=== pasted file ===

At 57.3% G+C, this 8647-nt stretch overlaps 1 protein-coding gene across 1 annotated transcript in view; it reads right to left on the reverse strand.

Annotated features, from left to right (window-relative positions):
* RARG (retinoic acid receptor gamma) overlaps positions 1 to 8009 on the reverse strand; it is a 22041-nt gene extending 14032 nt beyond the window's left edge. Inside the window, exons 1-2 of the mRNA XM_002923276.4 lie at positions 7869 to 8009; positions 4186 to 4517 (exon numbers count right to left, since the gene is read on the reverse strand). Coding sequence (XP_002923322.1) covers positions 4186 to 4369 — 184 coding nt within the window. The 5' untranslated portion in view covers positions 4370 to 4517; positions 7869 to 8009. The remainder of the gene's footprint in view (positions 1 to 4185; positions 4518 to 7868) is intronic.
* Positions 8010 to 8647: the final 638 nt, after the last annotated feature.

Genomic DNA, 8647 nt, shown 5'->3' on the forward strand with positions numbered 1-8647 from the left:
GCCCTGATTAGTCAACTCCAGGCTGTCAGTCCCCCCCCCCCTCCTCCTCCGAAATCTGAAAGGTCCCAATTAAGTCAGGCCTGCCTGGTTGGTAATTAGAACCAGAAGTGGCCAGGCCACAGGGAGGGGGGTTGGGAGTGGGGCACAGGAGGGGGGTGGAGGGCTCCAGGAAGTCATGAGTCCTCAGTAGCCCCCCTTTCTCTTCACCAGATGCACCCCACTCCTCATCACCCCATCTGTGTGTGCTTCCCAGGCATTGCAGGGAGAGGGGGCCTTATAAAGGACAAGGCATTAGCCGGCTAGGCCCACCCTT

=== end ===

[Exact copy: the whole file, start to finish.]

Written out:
At 57.3% G+C, this 8647-nt stretch overlaps 1 protein-coding gene across 1 annotated transcript in view; it reads right to left on the reverse strand.

Annotated features, from left to right (window-relative positions):
* RARG (retinoic acid receptor gamma) overlaps positions 1 to 8009 on the reverse strand; it is a 22041-nt gene extending 14032 nt beyond the window's left edge. Inside the window, exons 1-2 of the mRNA XM_002923276.4 lie at positions 7869 to 8009; positions 4186 to 4517 (exon numbers count right to left, since the gene is read on the reverse strand). Coding sequence (XP_002923322.1) covers positions 4186 to 4369 — 184 coding nt within the window. The 5' untranslated portion in view covers positions 4370 to 4517; positions 7869 to 8009. The remainder of the gene's footprint in view (positions 1 to 4185; positions 4518 to 7868) is intronic.
* Positions 8010 to 8647: the final 638 nt, after the last annotated feature.

Genomic DNA, 8647 nt, shown 5'->3' on the forward strand with positions numbered 1-8647 from the left:
GCCCTGATTAGTCAACTCCAGGCTGTCAGTCCCCCCCCCCCTCCTCCTCCGAAATCTGAAAGGTCCCAATTAAGTCAGGCCTGCCTGGTTGGTAATTAGAACCAGAAGTGGCCAGGCCACAGGGAGGGGGGTTGGGAGTGGGGCACAGGAGGGGGGTGGAGGGCTCCAGGAAGTCATGAGTCCTCAGTAGCCCCCCTTTCTCTTCACCAGATGCACCCCACTCCTCATCACCCCATCTGTGTGTGCTTCCCAGGCATTGCAGGGAGAGGGGGCCTTATAAAGGACAAGGCATTAGCCGGCTAGGCCCACCCTT